Recruits may want to start improving the mobility that was lost after the injury to regain stability and strength to the surrounding shoulder muscles. Physiotherapy can help to improve the joint mobility in the shoulder through shoulder joint mobilisations and strengthening up essential shoulder muscles.

Low Back Pain/Disc Injury

Although low back pain and disc injuries may feel similar, they are extremely different in their management styles and symptoms.

Low back pain is concentrated at the lower half of your back. However, disc injuries can cause the pain from your back to radiate down your legs. Backwards bending also aggravates back pain when the spine is compressed. Disc injuries on the other hand are aggravated when someone bends forward and is recovering from the bend.

You should ice a low back pain for the first two weeks of injury. To ease the pain, over-the-counter painkillers can also be taken. Physiotherapy is advisable, especially if the pain is serious or recurring.

The common approach taken for disc injury is physiotherapy management. While over-the-counter painkillers can relieve the pain, it is merely a short-term measure. Servicemen should see a physiotherapist to adopt proper posture and measures to treat disc injury through manual and exercise therapy.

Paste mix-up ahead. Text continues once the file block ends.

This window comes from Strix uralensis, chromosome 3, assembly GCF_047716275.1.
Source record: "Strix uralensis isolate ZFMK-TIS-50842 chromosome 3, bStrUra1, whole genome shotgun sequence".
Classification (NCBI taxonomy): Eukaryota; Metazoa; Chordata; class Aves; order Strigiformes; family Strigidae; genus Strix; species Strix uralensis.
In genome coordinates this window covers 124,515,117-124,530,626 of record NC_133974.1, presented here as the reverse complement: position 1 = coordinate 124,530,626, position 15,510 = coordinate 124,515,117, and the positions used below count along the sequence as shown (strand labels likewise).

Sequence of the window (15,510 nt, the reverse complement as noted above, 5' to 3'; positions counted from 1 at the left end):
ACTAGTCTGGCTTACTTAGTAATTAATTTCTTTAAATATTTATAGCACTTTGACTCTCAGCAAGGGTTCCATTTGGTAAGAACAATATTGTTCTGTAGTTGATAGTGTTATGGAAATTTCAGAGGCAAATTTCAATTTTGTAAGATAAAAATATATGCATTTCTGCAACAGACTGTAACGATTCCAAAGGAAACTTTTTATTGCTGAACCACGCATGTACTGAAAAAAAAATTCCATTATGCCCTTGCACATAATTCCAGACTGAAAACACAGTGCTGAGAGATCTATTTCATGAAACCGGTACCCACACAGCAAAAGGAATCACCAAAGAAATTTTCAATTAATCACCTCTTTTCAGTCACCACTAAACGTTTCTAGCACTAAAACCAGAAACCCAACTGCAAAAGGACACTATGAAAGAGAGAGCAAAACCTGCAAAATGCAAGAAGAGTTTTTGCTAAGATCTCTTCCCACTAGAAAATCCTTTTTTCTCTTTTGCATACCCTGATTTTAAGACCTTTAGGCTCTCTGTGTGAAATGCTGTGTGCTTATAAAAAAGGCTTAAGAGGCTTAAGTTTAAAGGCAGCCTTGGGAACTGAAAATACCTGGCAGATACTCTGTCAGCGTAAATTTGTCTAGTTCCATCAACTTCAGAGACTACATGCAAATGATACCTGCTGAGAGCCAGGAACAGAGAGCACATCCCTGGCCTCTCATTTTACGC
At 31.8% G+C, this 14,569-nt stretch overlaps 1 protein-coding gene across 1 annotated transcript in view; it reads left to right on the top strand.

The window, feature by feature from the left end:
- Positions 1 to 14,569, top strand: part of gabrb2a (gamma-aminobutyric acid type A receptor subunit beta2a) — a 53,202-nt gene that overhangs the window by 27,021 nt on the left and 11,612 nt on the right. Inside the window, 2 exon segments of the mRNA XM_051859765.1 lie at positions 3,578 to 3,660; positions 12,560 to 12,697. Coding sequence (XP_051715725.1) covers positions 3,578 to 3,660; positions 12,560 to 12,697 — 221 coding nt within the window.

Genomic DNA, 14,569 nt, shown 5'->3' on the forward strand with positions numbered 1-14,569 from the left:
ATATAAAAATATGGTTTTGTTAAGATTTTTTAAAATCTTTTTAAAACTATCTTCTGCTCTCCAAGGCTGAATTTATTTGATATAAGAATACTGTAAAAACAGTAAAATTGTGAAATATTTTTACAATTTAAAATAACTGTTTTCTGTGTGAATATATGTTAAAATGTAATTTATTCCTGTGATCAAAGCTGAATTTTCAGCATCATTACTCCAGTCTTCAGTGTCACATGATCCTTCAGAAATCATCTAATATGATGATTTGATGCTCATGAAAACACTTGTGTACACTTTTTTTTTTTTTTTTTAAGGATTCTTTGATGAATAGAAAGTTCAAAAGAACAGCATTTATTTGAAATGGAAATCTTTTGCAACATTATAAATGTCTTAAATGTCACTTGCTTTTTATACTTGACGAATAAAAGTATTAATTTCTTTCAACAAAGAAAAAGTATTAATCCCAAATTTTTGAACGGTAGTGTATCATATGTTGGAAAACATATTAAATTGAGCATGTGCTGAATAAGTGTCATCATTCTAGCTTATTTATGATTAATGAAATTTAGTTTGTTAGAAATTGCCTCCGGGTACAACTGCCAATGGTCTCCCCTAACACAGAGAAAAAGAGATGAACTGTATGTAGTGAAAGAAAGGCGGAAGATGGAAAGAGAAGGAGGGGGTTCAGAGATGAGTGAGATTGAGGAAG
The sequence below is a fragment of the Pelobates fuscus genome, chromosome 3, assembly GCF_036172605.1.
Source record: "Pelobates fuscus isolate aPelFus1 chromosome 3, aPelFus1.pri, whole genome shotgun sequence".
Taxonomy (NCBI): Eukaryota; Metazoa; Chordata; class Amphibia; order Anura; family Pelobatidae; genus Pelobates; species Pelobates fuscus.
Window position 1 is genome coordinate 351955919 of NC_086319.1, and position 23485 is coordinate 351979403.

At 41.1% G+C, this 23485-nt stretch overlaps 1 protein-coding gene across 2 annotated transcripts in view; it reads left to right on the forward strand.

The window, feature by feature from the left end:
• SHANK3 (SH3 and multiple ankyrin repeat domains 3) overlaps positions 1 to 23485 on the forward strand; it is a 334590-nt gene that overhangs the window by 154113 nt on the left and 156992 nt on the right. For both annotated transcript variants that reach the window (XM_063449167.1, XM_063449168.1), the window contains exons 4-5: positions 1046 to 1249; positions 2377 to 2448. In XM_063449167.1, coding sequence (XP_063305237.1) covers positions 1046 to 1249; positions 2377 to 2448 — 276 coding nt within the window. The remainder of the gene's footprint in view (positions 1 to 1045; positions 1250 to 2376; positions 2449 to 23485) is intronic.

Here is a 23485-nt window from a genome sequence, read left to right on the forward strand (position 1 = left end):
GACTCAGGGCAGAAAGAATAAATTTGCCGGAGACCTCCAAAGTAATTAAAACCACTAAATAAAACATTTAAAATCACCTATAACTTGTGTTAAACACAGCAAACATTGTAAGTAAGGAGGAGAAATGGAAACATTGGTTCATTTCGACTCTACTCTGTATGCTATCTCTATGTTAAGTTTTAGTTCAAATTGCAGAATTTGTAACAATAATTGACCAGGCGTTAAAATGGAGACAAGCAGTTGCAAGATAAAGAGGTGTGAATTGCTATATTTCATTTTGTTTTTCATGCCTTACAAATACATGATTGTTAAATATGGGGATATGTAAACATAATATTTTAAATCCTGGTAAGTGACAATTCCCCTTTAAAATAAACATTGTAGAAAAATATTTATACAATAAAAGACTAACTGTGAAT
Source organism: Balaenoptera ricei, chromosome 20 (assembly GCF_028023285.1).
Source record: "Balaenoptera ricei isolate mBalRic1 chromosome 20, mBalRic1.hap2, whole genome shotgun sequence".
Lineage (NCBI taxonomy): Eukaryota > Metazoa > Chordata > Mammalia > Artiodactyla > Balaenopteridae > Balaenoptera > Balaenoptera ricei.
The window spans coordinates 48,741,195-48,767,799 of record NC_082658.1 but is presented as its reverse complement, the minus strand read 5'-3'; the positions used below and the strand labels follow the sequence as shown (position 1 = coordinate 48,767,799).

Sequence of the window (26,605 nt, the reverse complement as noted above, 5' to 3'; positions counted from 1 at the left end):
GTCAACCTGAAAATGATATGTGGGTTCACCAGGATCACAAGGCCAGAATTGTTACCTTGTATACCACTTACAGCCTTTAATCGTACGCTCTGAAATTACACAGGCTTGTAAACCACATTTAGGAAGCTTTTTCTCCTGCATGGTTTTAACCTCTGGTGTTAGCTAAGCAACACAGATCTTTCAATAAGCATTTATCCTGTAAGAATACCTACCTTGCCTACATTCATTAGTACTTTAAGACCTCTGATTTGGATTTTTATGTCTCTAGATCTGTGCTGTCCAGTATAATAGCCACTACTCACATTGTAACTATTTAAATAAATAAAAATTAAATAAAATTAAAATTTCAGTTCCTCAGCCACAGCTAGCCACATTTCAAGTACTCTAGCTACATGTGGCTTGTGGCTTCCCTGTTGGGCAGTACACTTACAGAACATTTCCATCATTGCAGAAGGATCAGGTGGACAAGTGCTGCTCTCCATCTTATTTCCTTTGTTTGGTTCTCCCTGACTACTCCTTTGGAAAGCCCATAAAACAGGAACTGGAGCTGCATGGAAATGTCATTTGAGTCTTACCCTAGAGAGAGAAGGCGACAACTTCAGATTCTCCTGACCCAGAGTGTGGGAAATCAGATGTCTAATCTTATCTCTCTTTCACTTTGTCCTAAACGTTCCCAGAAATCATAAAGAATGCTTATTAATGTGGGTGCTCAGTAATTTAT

Wrist Injury

Wrist injuries are common during training in BMT. Hand and arm exercises like push ups have the potential to limit the movement and mobility of recruits. Servicemen should take the RICE approach to treat wrist injuries; similar to ankle sprains, shoulder injury, and lower back pain.

  • Resting the wrist for the first two weeks whilst limiting movement and weight added to it is vital to ensure proper recovery of the wrist. 
  • Icing the wrist along with resting helps to relieve pain and swelling. Ice the pain for 20-30 minutes for every 3 to 4 hours until the pain is gone.
  • Compressing the wrist with a bandage will help to limit movement of the wrist to ensure a smooth recovery.